Monday and Tuesday evenings we went to the village of Susani to have revival/evangelism services at the church there. The services were really good and very encouraging to me and hopefully to the people there, as well.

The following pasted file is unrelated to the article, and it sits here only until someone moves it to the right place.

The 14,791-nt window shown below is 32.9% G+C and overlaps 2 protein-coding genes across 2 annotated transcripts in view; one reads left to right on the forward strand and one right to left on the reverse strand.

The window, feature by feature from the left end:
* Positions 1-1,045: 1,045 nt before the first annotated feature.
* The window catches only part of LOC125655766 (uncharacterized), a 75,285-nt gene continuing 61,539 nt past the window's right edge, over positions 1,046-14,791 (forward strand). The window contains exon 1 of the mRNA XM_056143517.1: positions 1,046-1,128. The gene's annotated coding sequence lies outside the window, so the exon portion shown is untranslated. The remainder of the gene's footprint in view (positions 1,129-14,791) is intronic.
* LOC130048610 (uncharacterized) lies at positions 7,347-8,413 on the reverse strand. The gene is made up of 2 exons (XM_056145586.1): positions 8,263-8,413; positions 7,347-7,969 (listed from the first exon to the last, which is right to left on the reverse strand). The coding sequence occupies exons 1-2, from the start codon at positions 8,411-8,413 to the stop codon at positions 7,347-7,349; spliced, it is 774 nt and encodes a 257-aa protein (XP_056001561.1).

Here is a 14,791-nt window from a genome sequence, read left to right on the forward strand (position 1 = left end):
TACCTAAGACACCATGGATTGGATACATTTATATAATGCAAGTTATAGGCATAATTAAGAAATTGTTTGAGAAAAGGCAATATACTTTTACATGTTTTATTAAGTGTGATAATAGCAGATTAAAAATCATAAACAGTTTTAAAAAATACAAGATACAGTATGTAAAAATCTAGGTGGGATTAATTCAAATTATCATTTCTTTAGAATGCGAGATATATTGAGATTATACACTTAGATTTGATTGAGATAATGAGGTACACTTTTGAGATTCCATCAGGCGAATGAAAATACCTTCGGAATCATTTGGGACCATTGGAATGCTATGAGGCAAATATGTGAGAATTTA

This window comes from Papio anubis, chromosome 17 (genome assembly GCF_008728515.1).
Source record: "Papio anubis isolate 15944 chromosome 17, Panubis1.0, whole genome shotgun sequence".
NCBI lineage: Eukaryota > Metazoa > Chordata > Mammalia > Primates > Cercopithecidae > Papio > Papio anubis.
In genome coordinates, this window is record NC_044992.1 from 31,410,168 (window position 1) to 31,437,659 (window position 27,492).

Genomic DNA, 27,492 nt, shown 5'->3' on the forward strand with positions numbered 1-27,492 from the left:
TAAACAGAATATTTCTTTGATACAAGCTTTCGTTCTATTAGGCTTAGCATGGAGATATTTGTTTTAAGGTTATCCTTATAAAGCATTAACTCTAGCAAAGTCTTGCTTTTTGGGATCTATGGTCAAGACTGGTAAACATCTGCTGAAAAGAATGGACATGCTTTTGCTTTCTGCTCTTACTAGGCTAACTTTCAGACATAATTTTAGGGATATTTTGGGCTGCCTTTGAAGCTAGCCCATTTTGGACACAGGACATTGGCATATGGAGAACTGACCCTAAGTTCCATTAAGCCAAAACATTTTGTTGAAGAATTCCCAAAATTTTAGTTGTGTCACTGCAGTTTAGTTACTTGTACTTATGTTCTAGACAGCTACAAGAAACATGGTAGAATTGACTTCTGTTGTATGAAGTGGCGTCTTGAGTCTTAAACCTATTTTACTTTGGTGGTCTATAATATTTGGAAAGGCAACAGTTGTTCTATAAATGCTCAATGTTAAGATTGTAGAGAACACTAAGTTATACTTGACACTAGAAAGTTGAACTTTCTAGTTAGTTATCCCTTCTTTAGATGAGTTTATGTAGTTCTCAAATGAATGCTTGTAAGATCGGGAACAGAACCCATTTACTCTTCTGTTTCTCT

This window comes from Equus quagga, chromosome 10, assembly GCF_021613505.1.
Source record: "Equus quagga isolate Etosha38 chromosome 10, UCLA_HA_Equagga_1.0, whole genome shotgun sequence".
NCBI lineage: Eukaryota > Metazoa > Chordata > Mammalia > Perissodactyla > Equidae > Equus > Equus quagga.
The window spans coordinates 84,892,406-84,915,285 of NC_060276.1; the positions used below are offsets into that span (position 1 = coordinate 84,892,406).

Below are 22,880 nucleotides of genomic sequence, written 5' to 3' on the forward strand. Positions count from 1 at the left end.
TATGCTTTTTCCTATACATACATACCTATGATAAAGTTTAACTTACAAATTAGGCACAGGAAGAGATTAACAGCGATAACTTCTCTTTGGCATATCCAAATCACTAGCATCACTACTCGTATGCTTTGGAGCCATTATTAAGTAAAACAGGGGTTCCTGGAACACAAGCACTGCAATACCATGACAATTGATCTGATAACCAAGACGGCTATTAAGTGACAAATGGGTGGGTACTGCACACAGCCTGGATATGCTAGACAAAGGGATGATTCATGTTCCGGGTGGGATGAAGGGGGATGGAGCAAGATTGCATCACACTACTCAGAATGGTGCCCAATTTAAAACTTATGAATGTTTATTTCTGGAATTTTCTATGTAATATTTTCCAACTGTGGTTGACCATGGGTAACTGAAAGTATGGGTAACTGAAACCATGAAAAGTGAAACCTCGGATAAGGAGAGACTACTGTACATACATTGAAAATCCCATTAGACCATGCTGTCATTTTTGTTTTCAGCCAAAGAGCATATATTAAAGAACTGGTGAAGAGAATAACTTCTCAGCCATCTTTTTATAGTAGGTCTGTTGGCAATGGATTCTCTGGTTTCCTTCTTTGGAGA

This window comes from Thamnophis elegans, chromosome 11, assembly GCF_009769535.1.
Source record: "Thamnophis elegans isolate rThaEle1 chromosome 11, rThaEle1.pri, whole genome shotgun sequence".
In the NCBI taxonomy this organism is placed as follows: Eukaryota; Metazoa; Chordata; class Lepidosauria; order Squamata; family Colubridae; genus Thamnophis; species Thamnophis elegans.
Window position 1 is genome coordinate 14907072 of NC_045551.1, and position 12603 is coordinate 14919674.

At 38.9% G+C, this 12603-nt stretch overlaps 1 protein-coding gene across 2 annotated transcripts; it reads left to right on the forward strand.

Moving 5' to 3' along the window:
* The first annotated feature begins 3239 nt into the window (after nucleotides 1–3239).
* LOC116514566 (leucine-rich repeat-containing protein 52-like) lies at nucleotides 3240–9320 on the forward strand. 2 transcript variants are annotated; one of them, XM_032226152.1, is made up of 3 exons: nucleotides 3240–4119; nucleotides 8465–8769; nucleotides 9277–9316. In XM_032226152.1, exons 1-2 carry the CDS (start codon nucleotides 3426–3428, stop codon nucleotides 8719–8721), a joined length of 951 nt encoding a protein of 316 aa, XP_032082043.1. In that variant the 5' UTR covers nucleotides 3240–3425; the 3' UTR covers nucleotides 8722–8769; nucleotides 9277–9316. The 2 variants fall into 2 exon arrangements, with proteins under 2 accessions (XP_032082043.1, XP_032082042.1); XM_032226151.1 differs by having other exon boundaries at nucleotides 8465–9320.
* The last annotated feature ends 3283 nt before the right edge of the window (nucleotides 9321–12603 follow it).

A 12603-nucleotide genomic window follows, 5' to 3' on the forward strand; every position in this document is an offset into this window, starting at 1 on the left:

Wednesday night we had the honor of being at the first service of a brand new church on the outskirts of Lugoj. One of our good friends here runs a brick factory and found out that a building next to the factory, which was being used as a bar, was actually part of the factory's property. It has now been remodeled and the people are very excited to have a Baptist church in their neighborhood. The building was packed and there were children running around everywhere outside. As soon as we pulled up the kids started coming. We started playing duck duck goose with about ten and before we knew it there was a huge crowd. Fortunately the church team got there soon and had plenty of bubbles and frisbees and craft supplies. I have never blown so many bubbles in my entire life - I think for about 2 hours. One of the American ladies gave me a big bubble tube (like the ones from Wal-Mart) and it lasted just until the service was over. There were a few boys who stayed with me the whole time trying to see who could make the biggest bubbles, so I talked with them as much as I could in Romanian and used a translator a few times. I told one boy about Jesus multiplying the fish and bread so the people could eat, and I told him I thought Jesus must be doing that for our bubbles because they were almost gone but still working somehow! I though it was funny, but I don't think he got the joke. Oh well. Even in Romania people don't laugh at my jokes :P Another girl let me listen to her music and I tried to have a conversation with her, but I don't think she was too sure about talking to me through the translator. Anyway, it was a fun time and good to see so many people there. I think some good relationships were made with the people who live here and they will be able to do a lot in that neighborhood.